Mobile phone manufacturing in India: India’s mobile device exports reached $10.5 billion during the first nine months of the financial year 2023-24, surpassing the projections for the entire year. The Indian Cellular and Electronics Association predicts that the final export figure for the entire year will touch $14.5 billion, compared with $11.1 billion in the previous fiscal year. In the nine months of the current financial year, India’s mobile exports to the US, Europe, parts of Asia, and West Asia increased by 42% compared with the same period last year which saw exports of $7.3 billion.
December marked a notable achievement, with mobile exports peaking at $1.38 billion. This year is the first to witness mobile exports exceeding $1 billion in six out of nine months since April, compared with just twice in FY23.
India has emerged as the world’s second-largest manufacturing hub for mobile phones, thanks to substantial investments from original equipment manufacturers (OEMs), original design manufacturers, and component companies. The industry now directly employs around 250,000 people, significantly boosting employment opportunities.
While the headline numbers of rising mobile phone exports are impressive, their impact extends far beyond the financial figures. This burgeoning industry is fuelling a skills revolution in India, creating a pool of highly trained engineers, technicians, and production specialists. As manufacturing expands, so too does the need for robust logistics and supply chain infrastructure, leading to the development of specialised ports, warehouses, and transportation networks. These advancements are not only fostering local talent and expertise but also laying the groundwork for a diversified and resilient industrial sector.
Expansion of mobile phone manufacturing in India
Over the past decade, mobile phone manufacturing in India has experienced considerable growth. This increase in exports is largely attributed to companies like Apple and Samsung which have expanded their export shipments and domestic production to leverage the government’s production-linked incentive (PLI) scheme. Introduced to boost domestic production, the PLI scheme has unexpectedly become a flagship success of the government’s Make in India initiative.
Since the scheme’s introduction, exports of smartphones have surged by 139% over four years. Before the PLI scheme, only about 1% of Indian mobile manufacturing output was exported. Today, an impressive 99.2% of mobiles used in India are locally made.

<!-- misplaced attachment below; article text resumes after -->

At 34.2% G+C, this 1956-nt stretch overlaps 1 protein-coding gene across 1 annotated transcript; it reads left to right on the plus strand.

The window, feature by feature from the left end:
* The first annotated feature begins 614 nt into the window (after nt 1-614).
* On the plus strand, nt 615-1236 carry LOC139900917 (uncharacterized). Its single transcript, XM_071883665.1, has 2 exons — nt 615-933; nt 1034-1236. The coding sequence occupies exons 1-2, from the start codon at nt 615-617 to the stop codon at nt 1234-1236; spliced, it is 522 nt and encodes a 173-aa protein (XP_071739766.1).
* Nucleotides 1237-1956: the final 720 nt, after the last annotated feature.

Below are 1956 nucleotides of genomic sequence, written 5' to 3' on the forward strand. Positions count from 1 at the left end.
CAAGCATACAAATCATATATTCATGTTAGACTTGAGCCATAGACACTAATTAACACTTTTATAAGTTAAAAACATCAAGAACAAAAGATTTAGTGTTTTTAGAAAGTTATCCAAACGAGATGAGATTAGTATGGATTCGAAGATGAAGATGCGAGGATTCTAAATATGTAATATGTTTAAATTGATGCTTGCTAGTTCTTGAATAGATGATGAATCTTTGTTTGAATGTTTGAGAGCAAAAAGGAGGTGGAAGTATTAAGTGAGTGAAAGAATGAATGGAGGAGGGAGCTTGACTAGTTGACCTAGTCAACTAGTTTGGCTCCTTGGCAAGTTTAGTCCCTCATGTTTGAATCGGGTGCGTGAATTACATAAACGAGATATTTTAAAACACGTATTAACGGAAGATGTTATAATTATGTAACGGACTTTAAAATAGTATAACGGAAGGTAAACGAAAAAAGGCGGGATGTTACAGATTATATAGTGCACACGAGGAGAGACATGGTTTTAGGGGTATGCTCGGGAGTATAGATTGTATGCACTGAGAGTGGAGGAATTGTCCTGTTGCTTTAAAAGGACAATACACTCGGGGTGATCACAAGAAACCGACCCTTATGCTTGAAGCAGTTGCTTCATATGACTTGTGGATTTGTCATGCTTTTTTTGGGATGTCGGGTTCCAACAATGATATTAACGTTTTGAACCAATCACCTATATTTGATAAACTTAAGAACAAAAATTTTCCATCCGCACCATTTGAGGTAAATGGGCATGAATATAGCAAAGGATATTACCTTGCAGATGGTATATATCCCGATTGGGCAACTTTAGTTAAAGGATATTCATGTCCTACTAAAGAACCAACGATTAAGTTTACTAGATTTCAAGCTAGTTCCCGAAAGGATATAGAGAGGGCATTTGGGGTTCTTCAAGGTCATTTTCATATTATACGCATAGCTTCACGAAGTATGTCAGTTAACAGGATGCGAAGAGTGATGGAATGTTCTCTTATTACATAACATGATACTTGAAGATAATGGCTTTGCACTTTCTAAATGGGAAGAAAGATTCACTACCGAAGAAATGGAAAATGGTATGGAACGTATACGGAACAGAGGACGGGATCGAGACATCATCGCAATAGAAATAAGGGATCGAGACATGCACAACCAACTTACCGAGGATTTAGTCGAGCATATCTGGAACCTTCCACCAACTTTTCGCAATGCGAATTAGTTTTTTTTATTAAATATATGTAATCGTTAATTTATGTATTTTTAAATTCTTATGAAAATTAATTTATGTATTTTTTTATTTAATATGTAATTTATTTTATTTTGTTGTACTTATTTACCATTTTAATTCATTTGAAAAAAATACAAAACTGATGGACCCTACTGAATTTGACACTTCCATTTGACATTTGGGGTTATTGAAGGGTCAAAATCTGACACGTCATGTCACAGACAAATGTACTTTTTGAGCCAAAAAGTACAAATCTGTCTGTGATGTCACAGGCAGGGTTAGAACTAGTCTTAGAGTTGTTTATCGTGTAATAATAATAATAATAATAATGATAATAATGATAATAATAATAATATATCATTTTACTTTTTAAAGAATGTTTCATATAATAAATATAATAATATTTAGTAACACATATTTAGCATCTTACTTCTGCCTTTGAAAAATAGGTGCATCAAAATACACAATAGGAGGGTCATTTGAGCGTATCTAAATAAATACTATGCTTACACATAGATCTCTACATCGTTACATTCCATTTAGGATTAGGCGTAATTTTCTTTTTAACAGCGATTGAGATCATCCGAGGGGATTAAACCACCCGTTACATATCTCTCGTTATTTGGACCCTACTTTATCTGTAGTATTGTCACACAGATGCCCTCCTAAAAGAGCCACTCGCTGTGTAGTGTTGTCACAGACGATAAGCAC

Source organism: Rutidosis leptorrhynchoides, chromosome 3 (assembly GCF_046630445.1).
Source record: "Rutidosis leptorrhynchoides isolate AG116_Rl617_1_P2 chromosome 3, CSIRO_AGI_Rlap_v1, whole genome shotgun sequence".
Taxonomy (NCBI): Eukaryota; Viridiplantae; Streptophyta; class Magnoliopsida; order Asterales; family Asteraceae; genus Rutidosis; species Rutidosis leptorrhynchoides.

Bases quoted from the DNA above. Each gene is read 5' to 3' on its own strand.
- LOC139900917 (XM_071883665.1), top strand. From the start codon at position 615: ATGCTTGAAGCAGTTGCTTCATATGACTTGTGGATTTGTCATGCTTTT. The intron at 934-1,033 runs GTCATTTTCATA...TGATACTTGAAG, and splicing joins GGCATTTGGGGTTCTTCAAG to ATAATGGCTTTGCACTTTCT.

As production escalated, India also increased its exports. Under the PLI scheme, the government allocated Rs 1.97 lakh crore for manufacturers to produce handsets in India. The scheme’s introduction set an ambitious goal of exporting 1 billion handsets monthly, a target that has now been consistently met.
The PLI scheme attracted Apple’s vendors—Foxconn, Pegatron, and Wistron—to India, along with Samsung and Bharat FIH (another Foxconn firm). The Tatas have recently taken over the Indian operations of Apple’s vendors. FY24 marks the third year of the PLI scheme for most of these firms.
Among major manufacturers, Apple claims a significant export share, contributing nearly $7 billion. Nearly half of the handsets exported from India in FY23 were iPhones. iPhone exports are expected to grow to between 65 and 70% by the end of FY24. Foxconn led iPhone exports, with outbound shipments growing by nearly 250% in the first nine months of FY24 compared with last year. Pegatron’s exports also saw remarkable growth, increasing by over 100% from the previous year.
Apple seeks to manufacture more than 50 million iPhones annually in India within the next two to three years, reducing its dependence on China. Subsequent plans include manufacturing tens of millions more units.
Amid these developments, India is engaged in trade talks with the US. The recent mobile phone export data coincides with US Trade Representative Katherine Tai’s visit to India for the Trade Policy Dialogue, focusing on exports and supply chain resilience, with mobile phones being a key component.
With the government’s success in mobile phones, there is confidence that the entire electronics value chain, including PCs, servers, and laptops, will soon be manufactured in India. The next step involves reducing reliance on imported components and technology. Analysts emphasise the need for substantial investment in research and development to close the technology gap and develop indigenous intellectual property.
India’s remarkable success in mobile phone manufacturing should not overshadow the crucial challenge of reducing dependence on imported components and technology. To truly claim a leading position in this global industry, the nation must invest heavily in research and development. This involves nurturing homegrown innovation, fostering collaborations between academia and industry, and attracting top talent to develop cutting-edge technologies. By building a robust indigenous ecosystem, India can not only secure its supply chain but also emerge as a global exporter of innovation, paving the way for a future where ‘Made in India’ signifies not just assembly but cutting-edge design and development.